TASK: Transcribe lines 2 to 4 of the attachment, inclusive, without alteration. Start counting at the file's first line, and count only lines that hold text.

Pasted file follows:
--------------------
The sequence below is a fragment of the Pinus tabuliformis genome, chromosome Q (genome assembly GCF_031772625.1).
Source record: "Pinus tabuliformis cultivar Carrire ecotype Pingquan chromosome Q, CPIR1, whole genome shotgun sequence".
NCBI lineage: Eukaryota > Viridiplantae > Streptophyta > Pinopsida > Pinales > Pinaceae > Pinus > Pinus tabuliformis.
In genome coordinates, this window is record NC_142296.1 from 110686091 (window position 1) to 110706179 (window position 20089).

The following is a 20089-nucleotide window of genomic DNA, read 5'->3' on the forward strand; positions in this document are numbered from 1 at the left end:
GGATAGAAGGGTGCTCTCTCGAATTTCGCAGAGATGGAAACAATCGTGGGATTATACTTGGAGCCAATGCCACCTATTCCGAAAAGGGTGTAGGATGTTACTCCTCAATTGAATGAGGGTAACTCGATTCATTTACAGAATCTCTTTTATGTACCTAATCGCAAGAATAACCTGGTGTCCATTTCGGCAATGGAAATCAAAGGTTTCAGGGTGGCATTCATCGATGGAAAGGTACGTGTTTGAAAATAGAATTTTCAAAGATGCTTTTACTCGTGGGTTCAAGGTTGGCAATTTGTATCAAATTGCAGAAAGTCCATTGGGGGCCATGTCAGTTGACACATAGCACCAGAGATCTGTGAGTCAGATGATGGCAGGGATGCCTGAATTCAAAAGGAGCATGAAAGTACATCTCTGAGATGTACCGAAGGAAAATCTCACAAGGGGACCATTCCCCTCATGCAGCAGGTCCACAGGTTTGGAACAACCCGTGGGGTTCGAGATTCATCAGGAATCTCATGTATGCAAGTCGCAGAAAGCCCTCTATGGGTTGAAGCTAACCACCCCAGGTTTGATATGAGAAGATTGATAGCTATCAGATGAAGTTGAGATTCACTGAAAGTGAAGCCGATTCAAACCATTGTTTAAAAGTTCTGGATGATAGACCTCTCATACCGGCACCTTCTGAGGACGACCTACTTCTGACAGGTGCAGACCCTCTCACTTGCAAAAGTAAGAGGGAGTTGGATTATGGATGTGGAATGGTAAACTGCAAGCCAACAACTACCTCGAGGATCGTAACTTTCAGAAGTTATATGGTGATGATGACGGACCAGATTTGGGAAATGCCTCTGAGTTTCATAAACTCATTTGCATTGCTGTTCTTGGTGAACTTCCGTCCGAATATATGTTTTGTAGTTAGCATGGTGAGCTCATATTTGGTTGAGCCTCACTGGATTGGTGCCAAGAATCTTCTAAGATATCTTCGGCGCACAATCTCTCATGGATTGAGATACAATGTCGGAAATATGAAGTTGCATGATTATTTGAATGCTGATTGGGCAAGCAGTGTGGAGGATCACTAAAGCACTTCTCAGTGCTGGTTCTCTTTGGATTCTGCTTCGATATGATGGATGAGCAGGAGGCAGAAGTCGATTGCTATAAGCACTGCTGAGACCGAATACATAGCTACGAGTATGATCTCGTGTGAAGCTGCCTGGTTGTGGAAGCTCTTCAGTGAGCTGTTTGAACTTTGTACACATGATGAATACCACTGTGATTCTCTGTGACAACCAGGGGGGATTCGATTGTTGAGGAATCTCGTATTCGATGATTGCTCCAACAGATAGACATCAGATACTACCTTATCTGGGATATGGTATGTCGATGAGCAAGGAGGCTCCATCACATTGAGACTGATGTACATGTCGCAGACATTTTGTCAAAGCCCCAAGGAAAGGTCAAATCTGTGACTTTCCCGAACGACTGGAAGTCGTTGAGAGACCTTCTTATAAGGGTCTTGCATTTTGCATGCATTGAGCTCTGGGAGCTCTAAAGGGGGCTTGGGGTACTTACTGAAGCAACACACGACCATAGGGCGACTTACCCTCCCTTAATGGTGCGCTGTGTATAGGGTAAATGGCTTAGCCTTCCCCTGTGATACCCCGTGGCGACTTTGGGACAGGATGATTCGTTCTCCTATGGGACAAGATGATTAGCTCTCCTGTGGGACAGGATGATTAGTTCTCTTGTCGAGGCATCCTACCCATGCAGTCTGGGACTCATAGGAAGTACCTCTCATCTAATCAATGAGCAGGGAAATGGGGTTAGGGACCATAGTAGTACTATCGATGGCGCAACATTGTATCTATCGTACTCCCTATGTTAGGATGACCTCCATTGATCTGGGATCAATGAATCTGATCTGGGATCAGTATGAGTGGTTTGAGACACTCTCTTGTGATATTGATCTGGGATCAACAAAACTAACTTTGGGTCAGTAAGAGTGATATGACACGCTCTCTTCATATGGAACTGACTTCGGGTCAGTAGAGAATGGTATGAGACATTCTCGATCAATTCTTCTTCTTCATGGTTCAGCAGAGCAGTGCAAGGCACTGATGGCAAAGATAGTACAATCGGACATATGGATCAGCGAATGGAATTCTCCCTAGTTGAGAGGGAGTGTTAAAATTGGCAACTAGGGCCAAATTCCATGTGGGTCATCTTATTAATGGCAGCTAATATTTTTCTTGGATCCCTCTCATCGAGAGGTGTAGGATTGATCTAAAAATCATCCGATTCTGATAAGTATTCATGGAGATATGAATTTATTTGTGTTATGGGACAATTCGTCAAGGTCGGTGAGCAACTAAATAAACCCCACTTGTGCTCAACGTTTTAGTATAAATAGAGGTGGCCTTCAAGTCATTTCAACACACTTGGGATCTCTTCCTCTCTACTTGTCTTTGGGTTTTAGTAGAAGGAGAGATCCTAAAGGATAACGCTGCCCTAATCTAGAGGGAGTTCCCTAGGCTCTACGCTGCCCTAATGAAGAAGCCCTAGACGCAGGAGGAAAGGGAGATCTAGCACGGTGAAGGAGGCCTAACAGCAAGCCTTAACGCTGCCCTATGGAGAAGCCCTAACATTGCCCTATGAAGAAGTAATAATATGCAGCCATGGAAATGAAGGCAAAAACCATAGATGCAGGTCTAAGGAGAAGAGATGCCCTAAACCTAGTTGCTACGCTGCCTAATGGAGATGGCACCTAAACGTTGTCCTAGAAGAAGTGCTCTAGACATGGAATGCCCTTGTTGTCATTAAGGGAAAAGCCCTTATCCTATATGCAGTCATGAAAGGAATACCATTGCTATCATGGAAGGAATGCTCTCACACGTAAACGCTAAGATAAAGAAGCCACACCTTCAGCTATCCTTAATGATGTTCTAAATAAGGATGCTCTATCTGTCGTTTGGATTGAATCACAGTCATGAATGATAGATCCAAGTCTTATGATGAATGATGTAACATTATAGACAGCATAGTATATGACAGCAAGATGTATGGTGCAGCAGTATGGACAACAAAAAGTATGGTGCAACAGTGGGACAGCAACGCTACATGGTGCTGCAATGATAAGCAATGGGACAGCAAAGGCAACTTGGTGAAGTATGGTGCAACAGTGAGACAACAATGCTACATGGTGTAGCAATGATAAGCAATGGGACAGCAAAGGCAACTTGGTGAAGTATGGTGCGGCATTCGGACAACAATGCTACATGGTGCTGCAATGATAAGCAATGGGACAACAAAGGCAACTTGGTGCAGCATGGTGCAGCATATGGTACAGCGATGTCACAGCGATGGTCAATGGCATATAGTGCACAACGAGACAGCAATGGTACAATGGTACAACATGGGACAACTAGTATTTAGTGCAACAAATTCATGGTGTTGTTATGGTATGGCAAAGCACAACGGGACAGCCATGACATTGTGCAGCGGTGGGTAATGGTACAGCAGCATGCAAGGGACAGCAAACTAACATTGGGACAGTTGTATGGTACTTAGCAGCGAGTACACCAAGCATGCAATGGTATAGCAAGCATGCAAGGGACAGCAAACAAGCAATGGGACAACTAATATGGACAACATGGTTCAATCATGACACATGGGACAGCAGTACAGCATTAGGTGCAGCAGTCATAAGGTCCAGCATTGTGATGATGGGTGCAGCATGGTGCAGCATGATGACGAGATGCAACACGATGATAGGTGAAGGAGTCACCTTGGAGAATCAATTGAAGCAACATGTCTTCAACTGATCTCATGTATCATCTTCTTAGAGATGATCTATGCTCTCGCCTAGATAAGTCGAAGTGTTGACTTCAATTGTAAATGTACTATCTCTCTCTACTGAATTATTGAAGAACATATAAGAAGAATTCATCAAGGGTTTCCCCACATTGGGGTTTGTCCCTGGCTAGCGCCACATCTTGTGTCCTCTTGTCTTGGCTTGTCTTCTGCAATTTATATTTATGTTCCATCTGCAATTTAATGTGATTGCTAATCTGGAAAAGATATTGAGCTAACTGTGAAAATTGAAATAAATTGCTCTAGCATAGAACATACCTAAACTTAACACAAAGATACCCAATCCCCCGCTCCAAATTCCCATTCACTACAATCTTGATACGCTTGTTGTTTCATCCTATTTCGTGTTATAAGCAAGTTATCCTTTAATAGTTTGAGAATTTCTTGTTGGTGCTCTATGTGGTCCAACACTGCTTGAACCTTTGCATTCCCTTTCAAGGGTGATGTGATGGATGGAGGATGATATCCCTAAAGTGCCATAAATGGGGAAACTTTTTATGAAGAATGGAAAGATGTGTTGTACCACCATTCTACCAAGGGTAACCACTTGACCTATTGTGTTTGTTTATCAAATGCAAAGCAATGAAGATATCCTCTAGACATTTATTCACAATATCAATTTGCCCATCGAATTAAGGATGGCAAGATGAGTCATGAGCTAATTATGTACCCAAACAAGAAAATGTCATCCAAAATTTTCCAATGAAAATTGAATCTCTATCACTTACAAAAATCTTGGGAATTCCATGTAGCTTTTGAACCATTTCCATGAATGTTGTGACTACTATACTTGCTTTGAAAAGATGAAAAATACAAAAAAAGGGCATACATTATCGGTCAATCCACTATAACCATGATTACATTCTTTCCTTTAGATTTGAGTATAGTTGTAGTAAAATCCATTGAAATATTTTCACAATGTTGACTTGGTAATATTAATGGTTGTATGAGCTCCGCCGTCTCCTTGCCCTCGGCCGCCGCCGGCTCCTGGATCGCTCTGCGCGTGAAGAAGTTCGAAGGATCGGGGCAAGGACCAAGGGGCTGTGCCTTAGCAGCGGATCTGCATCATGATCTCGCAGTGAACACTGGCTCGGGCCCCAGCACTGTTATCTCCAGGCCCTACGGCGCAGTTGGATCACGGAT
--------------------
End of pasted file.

Source record: "Pinus tabuliformis cultivar Carrire ecotype Pingquan chromosome Q, CPIR1, whole genome shotgun sequence".
NCBI lineage: Eukaryota > Viridiplantae > Streptophyta > Pinopsida > Pinales > Pinaceae > Pinus > Pinus tabuliformis.
In genome coordinates, this window is record NC_142296.1 from 110686091 (window position 1) to 110706179 (window position 20089).